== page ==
Counselling Conversations
...turning things around

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One of the pleasures of my job as psychotherapist and counsellor is the opportunity that it affords me to get to know people.

In doing this, I hopefully understand them in a way that they understand themselves and in the possibilities and potentialities that they may have overlooked. This is an ongoing process as they change and opportunities arise or fall away.

As such, I am always making a 'transitive diagnosis' in terms of how a person construes their situation and where they might be blocked in coming up with a way forward for themselves that allows them to live more fully, no matter how difficult or seemingly desperate a situation initially appears to be.

In doing this, I rely on my training in Personal Construct Psychology (PCP) and a general faith in people's ability to help themselves when they experience understanding and acceptance of how they construe the world. This approach recognises that each person is in a sense their own expert on their own life. It recognises both that they will experience themselves and their life in their own unique way while recognising that their are general ways of living that can be more or less helpful. As a 'psychology for living,’ PCP applies as much to me in my professional role, private life as it does to my client.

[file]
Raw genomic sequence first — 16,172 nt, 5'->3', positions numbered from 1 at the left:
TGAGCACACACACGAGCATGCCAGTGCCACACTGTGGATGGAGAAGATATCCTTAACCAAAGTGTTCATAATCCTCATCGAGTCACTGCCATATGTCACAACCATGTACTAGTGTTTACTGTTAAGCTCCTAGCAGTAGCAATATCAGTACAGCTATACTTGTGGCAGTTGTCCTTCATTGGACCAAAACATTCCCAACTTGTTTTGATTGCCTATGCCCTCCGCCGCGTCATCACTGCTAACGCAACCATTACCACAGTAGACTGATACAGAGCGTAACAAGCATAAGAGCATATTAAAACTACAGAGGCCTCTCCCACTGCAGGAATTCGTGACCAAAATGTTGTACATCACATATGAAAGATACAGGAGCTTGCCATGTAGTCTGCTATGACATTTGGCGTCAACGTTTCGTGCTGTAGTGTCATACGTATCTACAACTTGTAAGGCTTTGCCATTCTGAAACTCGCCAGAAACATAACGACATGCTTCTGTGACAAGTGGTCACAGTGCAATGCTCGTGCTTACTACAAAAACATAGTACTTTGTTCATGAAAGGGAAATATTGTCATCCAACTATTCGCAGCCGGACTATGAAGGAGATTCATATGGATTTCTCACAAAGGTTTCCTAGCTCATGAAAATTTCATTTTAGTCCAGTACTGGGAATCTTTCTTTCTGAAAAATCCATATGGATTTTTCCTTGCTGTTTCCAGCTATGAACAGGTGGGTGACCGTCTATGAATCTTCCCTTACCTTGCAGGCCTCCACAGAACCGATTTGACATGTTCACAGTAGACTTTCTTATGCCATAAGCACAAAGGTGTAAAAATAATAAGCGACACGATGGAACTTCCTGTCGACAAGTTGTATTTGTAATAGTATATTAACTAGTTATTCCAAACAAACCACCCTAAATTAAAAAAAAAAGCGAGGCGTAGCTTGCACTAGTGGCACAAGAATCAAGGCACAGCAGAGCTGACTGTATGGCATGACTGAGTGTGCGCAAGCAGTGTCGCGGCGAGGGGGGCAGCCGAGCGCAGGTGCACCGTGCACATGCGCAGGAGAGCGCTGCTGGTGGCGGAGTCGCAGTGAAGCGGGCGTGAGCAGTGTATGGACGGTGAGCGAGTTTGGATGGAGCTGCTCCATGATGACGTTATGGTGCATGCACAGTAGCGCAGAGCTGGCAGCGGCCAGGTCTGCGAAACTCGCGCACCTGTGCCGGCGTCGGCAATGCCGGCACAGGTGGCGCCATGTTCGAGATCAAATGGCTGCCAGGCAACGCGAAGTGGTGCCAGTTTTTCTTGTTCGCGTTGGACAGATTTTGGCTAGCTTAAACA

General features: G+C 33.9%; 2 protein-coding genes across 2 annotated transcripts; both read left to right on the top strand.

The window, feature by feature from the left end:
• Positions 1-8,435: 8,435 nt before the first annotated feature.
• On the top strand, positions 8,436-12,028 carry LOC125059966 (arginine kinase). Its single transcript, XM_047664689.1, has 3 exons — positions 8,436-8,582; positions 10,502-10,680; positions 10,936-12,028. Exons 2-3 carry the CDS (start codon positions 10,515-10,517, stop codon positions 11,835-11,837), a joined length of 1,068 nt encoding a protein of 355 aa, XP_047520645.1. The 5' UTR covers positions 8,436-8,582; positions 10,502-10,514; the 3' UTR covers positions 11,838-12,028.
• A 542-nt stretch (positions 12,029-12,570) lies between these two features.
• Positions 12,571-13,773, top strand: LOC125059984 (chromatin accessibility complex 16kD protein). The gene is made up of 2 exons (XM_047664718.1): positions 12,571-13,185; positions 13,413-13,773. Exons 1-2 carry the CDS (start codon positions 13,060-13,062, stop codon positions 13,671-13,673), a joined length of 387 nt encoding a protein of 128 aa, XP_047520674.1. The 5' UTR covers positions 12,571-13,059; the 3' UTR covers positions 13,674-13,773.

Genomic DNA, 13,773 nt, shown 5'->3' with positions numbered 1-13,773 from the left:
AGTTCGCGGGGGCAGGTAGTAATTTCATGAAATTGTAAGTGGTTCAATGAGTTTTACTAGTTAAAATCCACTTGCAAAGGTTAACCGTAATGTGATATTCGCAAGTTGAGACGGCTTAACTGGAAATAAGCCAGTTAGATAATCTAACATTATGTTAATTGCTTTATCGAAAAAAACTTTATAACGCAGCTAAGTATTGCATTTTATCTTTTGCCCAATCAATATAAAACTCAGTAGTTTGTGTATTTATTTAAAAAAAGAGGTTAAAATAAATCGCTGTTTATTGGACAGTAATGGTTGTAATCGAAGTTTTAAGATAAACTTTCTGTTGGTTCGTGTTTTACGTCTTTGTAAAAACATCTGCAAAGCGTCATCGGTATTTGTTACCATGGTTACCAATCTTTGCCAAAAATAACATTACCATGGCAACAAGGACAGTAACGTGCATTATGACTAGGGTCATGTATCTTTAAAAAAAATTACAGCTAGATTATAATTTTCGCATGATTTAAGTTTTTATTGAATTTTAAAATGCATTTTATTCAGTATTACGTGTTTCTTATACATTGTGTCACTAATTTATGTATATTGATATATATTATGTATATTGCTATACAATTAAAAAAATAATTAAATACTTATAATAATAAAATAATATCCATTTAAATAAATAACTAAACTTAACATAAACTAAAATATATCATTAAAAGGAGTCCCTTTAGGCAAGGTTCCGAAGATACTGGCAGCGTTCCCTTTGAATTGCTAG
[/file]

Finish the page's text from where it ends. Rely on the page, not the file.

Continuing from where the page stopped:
In all this, it approaches people's problems not as something to be fitted into a particular box to access services, insurance or medication. It does not approach people as being mentally ill or subject to mental disease but as people with life problems that can be helped through psychological understanding and sometimes medication. In this, it differs from the traditional disease model of mental health exemplified by the publication of the latest edition of the Diagnostic and Statistical Manual of the American Psychiatric Association. It has come in for a lot of press coverage and criticism including from the British Psychological Society Clinical Psychology Division who have in a statement questioned the whole basis of DSM and diagnosis in mental health on the basis of a disease model. They have helpfully called for a new approach that recognises both the experience of people who are given a diagnosis as well as their social and relational situations. This is to be welcomed as it recognises the need for a system to help people access the services they need, without trapping them behind the label while allowing their own experience and voice to be heard to get the help they need to find a life which will hopefully allow them to feel more alive - which is my favourite definition of mental health and help.


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